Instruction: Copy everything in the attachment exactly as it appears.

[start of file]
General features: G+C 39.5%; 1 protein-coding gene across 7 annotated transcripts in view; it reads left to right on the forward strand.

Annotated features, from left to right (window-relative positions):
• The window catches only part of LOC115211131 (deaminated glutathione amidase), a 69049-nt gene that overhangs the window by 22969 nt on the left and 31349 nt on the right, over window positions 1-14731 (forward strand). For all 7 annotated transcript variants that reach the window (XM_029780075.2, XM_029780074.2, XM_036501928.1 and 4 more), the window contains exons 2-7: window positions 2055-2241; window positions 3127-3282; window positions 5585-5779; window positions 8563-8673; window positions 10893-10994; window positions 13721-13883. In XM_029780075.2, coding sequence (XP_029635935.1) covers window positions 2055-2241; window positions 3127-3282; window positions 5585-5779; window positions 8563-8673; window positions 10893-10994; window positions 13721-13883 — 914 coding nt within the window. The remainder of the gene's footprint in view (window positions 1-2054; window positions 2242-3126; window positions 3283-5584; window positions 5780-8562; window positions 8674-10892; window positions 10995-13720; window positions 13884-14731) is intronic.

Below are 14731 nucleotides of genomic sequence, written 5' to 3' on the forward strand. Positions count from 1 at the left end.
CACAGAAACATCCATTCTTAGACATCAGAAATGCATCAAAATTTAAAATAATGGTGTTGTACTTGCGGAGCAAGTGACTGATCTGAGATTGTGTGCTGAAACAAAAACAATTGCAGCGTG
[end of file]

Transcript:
General features: G+C 39.5%; 1 protein-coding gene across 7 annotated transcripts in view; it reads left to right on the forward strand.

Annotated features, from left to right (window-relative positions):
• The window catches only part of LOC115211131 (deaminated glutathione amidase), a 69049-nt gene that overhangs the window by 22969 nt on the left and 31349 nt on the right, over window positions 1-14731 (forward strand). For all 7 annotated transcript variants that reach the window (XM_029780075.2, XM_029780074.2, XM_036501928.1 and 4 more), the window contains exons 2-7: window positions 2055-2241; window positions 3127-3282; window positions 5585-5779; window positions 8563-8673; window positions 10893-10994; window positions 13721-13883. In XM_029780075.2, coding sequence (XP_029635935.1) covers window positions 2055-2241; window positions 3127-3282; window positions 5585-5779; window positions 8563-8673; window positions 10893-10994; window positions 13721-13883 — 914 coding nt within the window. The remainder of the gene's footprint in view (window positions 1-2054; window positions 2242-3126; window positions 3283-5584; window positions 5780-8562; window positions 8674-10892; window positions 10995-13720; window positions 13884-14731) is intronic.

Below are 14731 nucleotides of genomic sequence, written 5' to 3' on the forward strand. Positions count from 1 at the left end.
CACAGAAACATCCATTCTTAGACATCAGAAATGCATCAAAATTTAAAATAATGGTGTTGTACTTGCGGAGCAAGTGACTGATCTGAGATTGTGTGCTGAAACAAAAACAATTGCAGCGTG